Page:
CSB Identifies Immediate Cause of Catastrophic Pressure Vessel Failure

Published May 31, 2017

​The U.S. Chemical Safety Board (CSB) has released an update on its investigation of last month’s catastrophic pressure vessel failure in St. Louis, Mo., that killed four people—one worker and three members of the public—and critically injured another. The fatalities occurred when a steam condensate storage tank, or semi-closed receiver (SCR), launched out of the Loy-Lange Box Company facility and into a nearby laundry facility. The vessel, which weighs nearly 2,000 pounds, was launched more than 400 feet into the air and 500 feet from its starting point, according to the agency. CSB found the immediate cause of the incident to be the sudden mechanical integrity failure of the ring of the bottom of the pressure vessel, which ruptured and separated the bottom of the tank from the rest of the vessel. According to investigators, this failure created unique conditions for a steam explosion so hazardous that the energy released was equivalent to about 350 pounds of TNT.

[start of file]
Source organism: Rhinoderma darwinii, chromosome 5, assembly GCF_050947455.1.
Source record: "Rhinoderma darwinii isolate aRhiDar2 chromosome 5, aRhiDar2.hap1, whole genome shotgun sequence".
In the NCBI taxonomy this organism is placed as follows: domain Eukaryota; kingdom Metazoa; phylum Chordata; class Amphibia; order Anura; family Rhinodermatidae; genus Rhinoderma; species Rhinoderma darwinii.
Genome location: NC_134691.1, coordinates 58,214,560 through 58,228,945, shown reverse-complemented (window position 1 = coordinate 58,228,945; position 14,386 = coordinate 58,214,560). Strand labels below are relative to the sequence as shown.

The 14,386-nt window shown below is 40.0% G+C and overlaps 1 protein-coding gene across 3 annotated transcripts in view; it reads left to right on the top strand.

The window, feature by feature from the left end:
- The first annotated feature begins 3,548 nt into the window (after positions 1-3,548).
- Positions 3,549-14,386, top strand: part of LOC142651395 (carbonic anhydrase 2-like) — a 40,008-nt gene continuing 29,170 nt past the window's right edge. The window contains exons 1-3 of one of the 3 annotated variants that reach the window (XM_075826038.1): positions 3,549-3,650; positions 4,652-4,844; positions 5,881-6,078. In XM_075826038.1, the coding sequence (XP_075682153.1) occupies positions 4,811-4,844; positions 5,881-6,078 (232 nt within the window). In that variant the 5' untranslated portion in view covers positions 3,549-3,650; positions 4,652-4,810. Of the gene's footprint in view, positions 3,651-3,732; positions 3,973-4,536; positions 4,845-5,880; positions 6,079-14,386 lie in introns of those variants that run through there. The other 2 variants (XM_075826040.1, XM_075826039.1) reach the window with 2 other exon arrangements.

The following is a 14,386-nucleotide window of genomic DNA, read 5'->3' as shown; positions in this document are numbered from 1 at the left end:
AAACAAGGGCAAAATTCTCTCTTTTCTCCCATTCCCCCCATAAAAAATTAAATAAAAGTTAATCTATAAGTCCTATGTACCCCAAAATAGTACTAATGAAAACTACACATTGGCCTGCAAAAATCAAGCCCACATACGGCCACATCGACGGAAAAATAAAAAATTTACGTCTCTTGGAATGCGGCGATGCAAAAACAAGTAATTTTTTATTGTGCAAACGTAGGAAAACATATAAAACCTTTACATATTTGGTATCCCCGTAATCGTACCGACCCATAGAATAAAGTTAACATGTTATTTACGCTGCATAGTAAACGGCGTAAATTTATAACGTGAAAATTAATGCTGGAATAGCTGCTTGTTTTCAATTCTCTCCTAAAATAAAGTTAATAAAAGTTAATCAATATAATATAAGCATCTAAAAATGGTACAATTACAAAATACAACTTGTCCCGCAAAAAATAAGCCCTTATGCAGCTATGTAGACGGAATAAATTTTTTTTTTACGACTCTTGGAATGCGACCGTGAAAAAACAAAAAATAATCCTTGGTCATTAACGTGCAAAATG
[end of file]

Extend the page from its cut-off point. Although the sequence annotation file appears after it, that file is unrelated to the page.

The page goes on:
The CSB team has also identified a history of leaks in the pressure vessel, which was repaired in 2012 when it was discovered that water was leaking from the bottom of the tank. The company replaced a portion of the tank bottom in an “emergency repair.” Years later, on March 31, 2017, employees noticed new leaks in the bottom of the pressure vessel coming from two sections of original material surrounding the section that was replaced in 2012. The steam generation system and pressure vessel ruptured in that same area three days later.

CSB also notes that the City of St. Louis was required to inspect the SCR by its ordinance. However, the city has provided no evidence of inspection.

CSB’s investigation will continue with mechanical analysis and additional document reviews, interviews, research, and analysis. More information on the agency’s investigation is available on its website.